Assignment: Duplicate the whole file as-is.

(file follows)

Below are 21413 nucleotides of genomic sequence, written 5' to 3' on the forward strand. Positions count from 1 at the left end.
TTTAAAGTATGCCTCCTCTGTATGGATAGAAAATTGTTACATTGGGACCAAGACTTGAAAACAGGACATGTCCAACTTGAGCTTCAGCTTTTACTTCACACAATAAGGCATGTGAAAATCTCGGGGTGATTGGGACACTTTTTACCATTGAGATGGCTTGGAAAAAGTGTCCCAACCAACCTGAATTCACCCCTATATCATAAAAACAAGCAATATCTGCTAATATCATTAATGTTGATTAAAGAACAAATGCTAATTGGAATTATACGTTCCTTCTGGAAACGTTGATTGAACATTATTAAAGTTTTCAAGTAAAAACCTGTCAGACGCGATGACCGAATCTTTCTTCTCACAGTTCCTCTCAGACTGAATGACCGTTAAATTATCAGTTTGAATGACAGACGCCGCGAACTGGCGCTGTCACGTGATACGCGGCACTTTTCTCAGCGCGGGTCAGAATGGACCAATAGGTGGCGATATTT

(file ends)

Below are 21413 nucleotides of genomic sequence, written 5' to 3' on the forward strand. Positions count from 1 at the left end.
TTTAAAGTATGCCTCCTCTGTATGGATAGAAAATTGTTACATTGGGACCAAGACTTGAAAACAGGACATGTCCAACTTGAGCTTCAGCTTTTACTTCACACAATAAGGCATGTGAAAATCTCGGGGTGATTGGGACACTTTTTACCATTGAGATGGCTTGGAAAAAGTGTCCCAACCAACCTGAATTCACCCCTATATCATAAAAACAAGCAATATCTGCTAATATCATTAATGTTGATTAAAGAACAAATGCTAATTGGAATTATACGTTCCTTCTGGAAACGTTGATTGAACATTATTAAAGTTTTCAAGTAAAAACCTGTCAGACGCGATGACCGAATCTTTCTTCTCACAGTTCCTCTCAGACTGAATGACCGTTAAATTATCAGTTTGAATGACAGACGCCGCGAACTGGCGCTGTCACGTGATACGCGGCACTTTTCTCAGCGCGGGTCAGAATGGACCAATAGGTGGCGATATTT